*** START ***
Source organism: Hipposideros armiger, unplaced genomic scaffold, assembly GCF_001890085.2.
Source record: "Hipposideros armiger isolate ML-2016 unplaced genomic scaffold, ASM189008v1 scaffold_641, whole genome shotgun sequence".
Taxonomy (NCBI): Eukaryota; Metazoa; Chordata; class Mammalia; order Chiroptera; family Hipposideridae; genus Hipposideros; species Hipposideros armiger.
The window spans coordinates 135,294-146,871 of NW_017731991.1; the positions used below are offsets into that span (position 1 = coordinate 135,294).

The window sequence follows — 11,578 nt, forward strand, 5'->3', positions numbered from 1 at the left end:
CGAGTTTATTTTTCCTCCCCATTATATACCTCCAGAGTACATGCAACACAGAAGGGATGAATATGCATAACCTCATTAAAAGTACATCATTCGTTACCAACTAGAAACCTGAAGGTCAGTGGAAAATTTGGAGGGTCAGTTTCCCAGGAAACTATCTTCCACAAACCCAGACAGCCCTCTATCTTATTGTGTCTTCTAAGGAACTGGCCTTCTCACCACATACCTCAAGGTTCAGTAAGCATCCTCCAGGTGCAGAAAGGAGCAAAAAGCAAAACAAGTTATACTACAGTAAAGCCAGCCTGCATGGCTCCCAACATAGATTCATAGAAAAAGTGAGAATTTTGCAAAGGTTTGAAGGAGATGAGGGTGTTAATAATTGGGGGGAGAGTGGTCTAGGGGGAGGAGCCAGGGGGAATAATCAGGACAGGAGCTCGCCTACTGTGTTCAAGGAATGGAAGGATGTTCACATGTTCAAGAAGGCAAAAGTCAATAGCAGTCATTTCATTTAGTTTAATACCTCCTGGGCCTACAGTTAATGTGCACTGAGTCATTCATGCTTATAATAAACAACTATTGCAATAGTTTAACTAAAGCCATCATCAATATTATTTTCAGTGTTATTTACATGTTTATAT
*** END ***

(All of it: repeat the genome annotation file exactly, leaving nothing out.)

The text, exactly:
Source organism: Hipposideros armiger, unplaced genomic scaffold, assembly GCF_001890085.2.
Source record: "Hipposideros armiger isolate ML-2016 unplaced genomic scaffold, ASM189008v1 scaffold_641, whole genome shotgun sequence".
Taxonomy (NCBI): Eukaryota; Metazoa; Chordata; class Mammalia; order Chiroptera; family Hipposideridae; genus Hipposideros; species Hipposideros armiger.
The window spans coordinates 135,294-146,871 of NW_017731991.1; the positions used below are offsets into that span (position 1 = coordinate 135,294).

The window sequence follows — 11,578 nt, forward strand, 5'->3', positions numbered from 1 at the left end:
CGAGTTTATTTTTCCTCCCCATTATATACCTCCAGAGTACATGCAACACAGAAGGGATGAATATGCATAACCTCATTAAAAGTACATCATTCGTTACCAACTAGAAACCTGAAGGTCAGTGGAAAATTTGGAGGGTCAGTTTCCCAGGAAACTATCTTCCACAAACCCAGACAGCCCTCTATCTTATTGTGTCTTCTAAGGAACTGGCCTTCTCACCACATACCTCAAGGTTCAGTAAGCATCCTCCAGGTGCAGAAAGGAGCAAAAAGCAAAACAAGTTATACTACAGTAAAGCCAGCCTGCATGGCTCCCAACATAGATTCATAGAAAAAGTGAGAATTTTGCAAAGGTTTGAAGGAGATGAGGGTGTTAATAATTGGGGGGAGAGTGGTCTAGGGGGAGGAGCCAGGGGGAATAATCAGGACAGGAGCTCGCCTACTGTGTTCAAGGAATGGAAGGATGTTCACATGTTCAAGAAGGCAAAAGTCAATAGCAGTCATTTCATTTAGTTTAATACCTCCTGGGCCTACAGTTAATGTGCACTGAGTCATTCATGCTTATAATAAACAACTATTGCAATAGTTTAACTAAAGCCATCATCAATATTATTTTCAGTGTTATTTACATGTTTATAT